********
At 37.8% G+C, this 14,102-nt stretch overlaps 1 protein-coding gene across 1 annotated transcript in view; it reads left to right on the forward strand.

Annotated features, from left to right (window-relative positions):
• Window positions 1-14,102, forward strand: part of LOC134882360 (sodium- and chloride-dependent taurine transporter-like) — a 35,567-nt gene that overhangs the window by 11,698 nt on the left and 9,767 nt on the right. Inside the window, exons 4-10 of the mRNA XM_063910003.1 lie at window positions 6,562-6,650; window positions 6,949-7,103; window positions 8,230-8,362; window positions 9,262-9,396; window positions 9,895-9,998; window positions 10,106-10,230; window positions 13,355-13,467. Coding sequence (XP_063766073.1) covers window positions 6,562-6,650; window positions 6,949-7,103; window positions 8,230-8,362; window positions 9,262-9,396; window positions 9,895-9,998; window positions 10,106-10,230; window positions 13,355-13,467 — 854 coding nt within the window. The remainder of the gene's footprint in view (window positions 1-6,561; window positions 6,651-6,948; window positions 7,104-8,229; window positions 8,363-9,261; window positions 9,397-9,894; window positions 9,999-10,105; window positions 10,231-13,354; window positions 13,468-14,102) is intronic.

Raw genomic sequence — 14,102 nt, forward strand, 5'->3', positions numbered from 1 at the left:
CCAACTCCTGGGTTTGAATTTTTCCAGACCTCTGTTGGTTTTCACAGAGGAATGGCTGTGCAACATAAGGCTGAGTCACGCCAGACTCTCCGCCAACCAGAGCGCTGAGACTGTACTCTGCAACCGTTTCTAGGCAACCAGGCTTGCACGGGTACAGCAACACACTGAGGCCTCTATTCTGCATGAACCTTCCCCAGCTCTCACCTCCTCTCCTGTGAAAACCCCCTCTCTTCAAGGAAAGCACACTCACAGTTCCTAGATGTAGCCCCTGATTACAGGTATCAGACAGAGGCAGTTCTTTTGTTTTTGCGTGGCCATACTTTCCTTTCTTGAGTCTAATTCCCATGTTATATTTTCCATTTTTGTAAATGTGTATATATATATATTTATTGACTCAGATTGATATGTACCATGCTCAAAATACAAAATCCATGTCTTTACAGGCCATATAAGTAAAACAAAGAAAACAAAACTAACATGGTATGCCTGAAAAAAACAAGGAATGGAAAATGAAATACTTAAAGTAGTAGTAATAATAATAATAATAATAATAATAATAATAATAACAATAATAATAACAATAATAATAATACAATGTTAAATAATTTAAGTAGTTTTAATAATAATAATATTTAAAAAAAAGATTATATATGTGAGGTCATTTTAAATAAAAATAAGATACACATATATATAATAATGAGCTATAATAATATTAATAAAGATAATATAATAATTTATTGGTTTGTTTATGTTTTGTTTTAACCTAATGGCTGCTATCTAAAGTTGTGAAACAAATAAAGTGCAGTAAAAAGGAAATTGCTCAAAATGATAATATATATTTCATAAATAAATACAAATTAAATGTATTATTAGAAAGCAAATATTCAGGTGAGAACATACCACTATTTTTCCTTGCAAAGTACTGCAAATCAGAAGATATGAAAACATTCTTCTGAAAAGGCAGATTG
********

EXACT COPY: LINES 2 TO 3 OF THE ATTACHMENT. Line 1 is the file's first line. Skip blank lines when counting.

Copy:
Annotated features, from left to right (window-relative positions):
• Window positions 1-14,102, forward strand: part of LOC134882360 (sodium- and chloride-dependent taurine transporter-like) — a 35,567-nt gene that overhangs the window by 11,698 nt on the left and 9,767 nt on the right. Inside the window, exons 4-10 of the mRNA XM_063910003.1 lie at window positions 6,562-6,650; window positions 6,949-7,103; window positions 8,230-8,362; window positions 9,262-9,396; window positions 9,895-9,998; window positions 10,106-10,230; window positions 13,355-13,467. Coding sequence (XP_063766073.1) covers window positions 6,562-6,650; window positions 6,949-7,103; window positions 8,230-8,362; window positions 9,262-9,396; window positions 9,895-9,998; window positions 10,106-10,230; window positions 13,355-13,467 — 854 coding nt within the window. The remainder of the gene's footprint in view (window positions 1-6,561; window positions 6,651-6,948; window positions 7,104-8,229; window positions 8,363-9,261; window positions 9,397-9,894; window positions 9,999-10,105; window positions 10,231-13,354; window positions 13,468-14,102) is intronic.